0.1 |
low |
0.21 |
5.57 |
1.18 |
0.05 |
very low |
0.26 |
4.16 |
1.08 |
0.02 |
none |
\(\infty\) |
0.0 |
0.0 |
0.0 |
Table 1: Liquefaction values for different liquefaction susceptibility categories, \(LSC\). \(PGA_{min}\) is the minimum ground acceleration required to initiate liquefaction. \(PGA_{slope}\) is the slope of the liquefaction probability curve as a function of \(PGA\), and \(PGA_{int}\) is the y-intercept of that curve. \(P_{ml}\) is the Map Area Proportion, which gives the area of liquefaction within each map unit conditional on liquefaction occurring in the map unit.
Geospatial models#
Zhu et al. (2015)#
The model by Zhu et al. (2015), is a logistic regression model requiring specification of the \(V_{s30} \, [\text{m/s}]\), the Compound Topographic Index, \(CTI\), a proxy for soil wetness or groundwater depth \(gwd \, [\text{m}]\), the \(PGA_{M,SM} \, [\text{g}]\) experienced at a site, and the magnitude of the causative earthquake.
The model is quite simple. An explanatory variable \(X\) is calculated as:
and the final probability is the logistic function:
The term \(PGA_{M,SM}\) is the \(PGA\) corrected by magnitude scaling factor, \(MSF\), that serves as proxy for earthquake duration. The \(MSF\) is calculated as per Youd et al. (2001):
Both the \(CTI\) and the \(V_{s30}\) may be derived from digital elevation data. The \(Vs30\) may be estimated from the topographic slope through the equations of Wald and Allen (2007), which uses a very low resolution DEM compared to modern offerings. As topographic slope tends to increase with increased DEM resolution, the estimated \(Vs30\) does too; therefore a low-resolution DEM (i.e., a 1 km resolution) must be used to calculate \(Vs30\), rather than the 30 m DEM that is the current standard. This results in a more accurate \(Vs30\) for a given slope measurement, but it also means that in an urban setting, sub-km-scale variations in slope are not accounted for.
The \(CTI\) (Moore et al., 1991) is a proxy for soil wetness that relates the topographic slope of a point to the upstream drainage area of that point, through the relation:
where \(d_{a}\) is the upstream drainage area per unit width through the flow direction (i.e. relating to the DEM resolution). It ranges from \(0\) to \(20\). It was developed for hillslopes, and is not meaningful in certain very flat areas such as the valley floors of major low-gradient rivers, where the upstream drainage areas are very large. Unfortunately, this is exactly where liquefaction is most expected away from coastal settings.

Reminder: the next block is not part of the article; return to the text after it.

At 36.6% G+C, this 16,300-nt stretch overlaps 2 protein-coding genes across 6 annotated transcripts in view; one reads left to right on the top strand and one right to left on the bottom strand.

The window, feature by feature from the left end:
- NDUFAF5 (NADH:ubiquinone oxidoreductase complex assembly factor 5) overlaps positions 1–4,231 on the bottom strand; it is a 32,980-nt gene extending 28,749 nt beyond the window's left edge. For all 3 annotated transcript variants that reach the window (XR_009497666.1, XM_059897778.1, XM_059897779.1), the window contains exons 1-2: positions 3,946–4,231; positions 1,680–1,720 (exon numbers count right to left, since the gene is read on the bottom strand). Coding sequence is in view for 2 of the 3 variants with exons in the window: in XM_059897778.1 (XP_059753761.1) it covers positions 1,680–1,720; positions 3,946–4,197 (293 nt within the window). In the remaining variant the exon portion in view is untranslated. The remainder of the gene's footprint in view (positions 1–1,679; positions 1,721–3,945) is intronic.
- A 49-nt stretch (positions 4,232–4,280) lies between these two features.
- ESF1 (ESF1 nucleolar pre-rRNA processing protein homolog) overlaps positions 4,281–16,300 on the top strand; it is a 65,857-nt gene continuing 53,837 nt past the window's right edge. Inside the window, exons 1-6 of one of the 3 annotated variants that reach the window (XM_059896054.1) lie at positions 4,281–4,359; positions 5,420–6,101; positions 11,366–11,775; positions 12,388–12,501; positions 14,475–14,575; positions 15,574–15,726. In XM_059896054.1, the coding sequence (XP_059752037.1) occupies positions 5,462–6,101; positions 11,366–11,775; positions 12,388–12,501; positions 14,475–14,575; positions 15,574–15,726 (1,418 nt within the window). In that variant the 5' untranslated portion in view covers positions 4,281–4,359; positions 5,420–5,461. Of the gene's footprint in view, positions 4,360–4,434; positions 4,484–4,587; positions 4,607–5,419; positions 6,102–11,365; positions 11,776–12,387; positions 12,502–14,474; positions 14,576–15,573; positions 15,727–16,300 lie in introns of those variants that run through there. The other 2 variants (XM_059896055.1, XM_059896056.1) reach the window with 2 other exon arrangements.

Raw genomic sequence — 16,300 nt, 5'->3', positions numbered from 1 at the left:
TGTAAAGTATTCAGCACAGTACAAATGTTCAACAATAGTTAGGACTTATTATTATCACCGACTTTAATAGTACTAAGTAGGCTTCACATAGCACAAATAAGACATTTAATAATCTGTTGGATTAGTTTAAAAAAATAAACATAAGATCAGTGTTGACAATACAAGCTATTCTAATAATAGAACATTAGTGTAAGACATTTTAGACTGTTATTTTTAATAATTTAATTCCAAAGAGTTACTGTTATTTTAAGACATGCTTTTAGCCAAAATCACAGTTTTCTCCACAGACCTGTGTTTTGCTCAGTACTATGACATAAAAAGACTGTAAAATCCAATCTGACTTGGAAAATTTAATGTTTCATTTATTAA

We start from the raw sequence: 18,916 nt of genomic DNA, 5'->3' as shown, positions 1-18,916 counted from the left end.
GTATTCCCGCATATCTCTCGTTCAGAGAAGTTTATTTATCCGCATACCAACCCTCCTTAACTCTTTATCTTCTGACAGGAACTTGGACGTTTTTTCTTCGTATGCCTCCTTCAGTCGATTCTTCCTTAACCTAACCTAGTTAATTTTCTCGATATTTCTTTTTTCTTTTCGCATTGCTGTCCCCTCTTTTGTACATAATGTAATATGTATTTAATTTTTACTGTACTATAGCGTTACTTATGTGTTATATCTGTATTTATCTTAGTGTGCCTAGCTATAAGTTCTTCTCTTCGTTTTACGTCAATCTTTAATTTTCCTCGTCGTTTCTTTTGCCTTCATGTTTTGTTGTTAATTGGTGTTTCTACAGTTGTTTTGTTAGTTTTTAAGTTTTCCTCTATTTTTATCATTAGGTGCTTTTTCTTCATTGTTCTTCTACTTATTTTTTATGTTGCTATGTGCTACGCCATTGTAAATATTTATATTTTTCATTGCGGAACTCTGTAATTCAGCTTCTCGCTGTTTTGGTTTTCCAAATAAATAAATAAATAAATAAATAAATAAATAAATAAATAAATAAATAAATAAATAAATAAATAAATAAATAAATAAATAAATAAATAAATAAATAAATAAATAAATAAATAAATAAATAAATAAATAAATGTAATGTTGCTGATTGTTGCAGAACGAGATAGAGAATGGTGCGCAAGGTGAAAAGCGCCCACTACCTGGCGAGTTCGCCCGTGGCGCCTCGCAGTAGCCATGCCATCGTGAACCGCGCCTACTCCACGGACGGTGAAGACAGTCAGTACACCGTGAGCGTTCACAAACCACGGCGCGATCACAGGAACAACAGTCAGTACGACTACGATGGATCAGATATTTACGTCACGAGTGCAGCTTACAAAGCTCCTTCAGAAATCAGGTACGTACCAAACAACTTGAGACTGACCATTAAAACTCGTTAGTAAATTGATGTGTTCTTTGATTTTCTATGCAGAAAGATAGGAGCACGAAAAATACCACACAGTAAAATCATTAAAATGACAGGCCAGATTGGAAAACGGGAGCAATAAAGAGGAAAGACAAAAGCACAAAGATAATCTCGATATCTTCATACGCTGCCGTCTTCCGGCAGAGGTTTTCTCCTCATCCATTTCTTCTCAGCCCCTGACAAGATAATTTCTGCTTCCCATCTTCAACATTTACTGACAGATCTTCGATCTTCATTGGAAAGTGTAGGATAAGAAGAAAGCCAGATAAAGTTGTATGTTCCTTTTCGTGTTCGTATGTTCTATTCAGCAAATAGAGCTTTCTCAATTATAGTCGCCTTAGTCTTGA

Model’s prediction can be transformed into binary class (liquefaction occurrence or nonoccurrence) via probability threshold value. The authors proposed a threshold of 0.2.
Bozzoni et al. (2021)#
The parametric model developed by Bozzoni et al. (2021), keeps the same input variables (i.e., \(PGA_{M,SM}\), \(CTI\), \(V_{s30}\)) and functional form as in Zhu et al. (2015). Regression parameters are calibrated based on the liquefaction case histories observed during seismic events in Europe. The implemented model is associated with the ADASYN sampling algorithm. The explanatory variable \(X\) is computed as:
and the probability of liquefaction in calculated using equation (3).
The adopted probability threshold of 0.57 converts the probability of liquefaction into binary outcome.
Zhu et al. (2017)#
Two parametric models, a coastal model (Model 1), and a more general model (Model 2) are proposed by Zhu et al. (2017). A coastal event is defined as one where the liquefaction occurrences are, on average, within 20 km of the coast; or, for earthquakes with insignificant or no liquefaction, epicentral distances less than 50 km.The implemented geospatial models are for global use. An extended set of input parameters is used to describe soil properties (its density and wetness). The ground shaking is characterised by \(PGV \, [\text{cm/s}]\). Soil density is described by \(V_{s30} \, [\text{m/s}]\). Soil wetness in Model 1 is chatacterised by a set of features: mean annual precipitation, \(precip \, [\text{mm}]\), distance to the coast, \(d_{c} \, [\text{km}]\), and distance to the river, \(d_{r} \, [\text{km}]\). Distance to the coast also indicates the geologic age - younger deposits are found near the coast. Soil wetness in Model 2 is characterised by closest distance to the water body, \(d_{w} \, [\text{km}]\), which is determined as \(\min(d_{c}, d_{r})\), and the ground water table depth, \(gwd \, [\text{m}]\). Mean annual precipitation is from a global layer developed by Hijmans et al. (2005). Distance to the nearest river is calculated based on the HydroSHEDS database by Lehner et al. 2008. Water table depth is retreived from a global dataset by Fan et al (2013). Distance to the nearest coastline data was computed from Ocean Color.
The explanatory varibale \(X\) is calculated as:
Model 1:
Model 2:
and the probability of liquefaction is calculated using equation (3). Zero probability is heuristically assigned if \(PGV < 3 \, \text{cm/s}\) or \(V_{s30} > 620 \, \text{m/s}\).
The proposed probability threshold to convert to class outcome is 0.4.
Another model’s outcome is liquefaction spatial extent, \(LSE\). After an earthquake LSE is the spatial area covered by surface manifestations of liquefaction reported as a percentage of liquefied material within that pixel. Logistic regression with the same form was fit for the two models, with only difference in squaring the denominator to improve the fit. The regression coefficients are given in Table 2.:
Parameters |
Model 1 |
Model 2 |
---|---|---|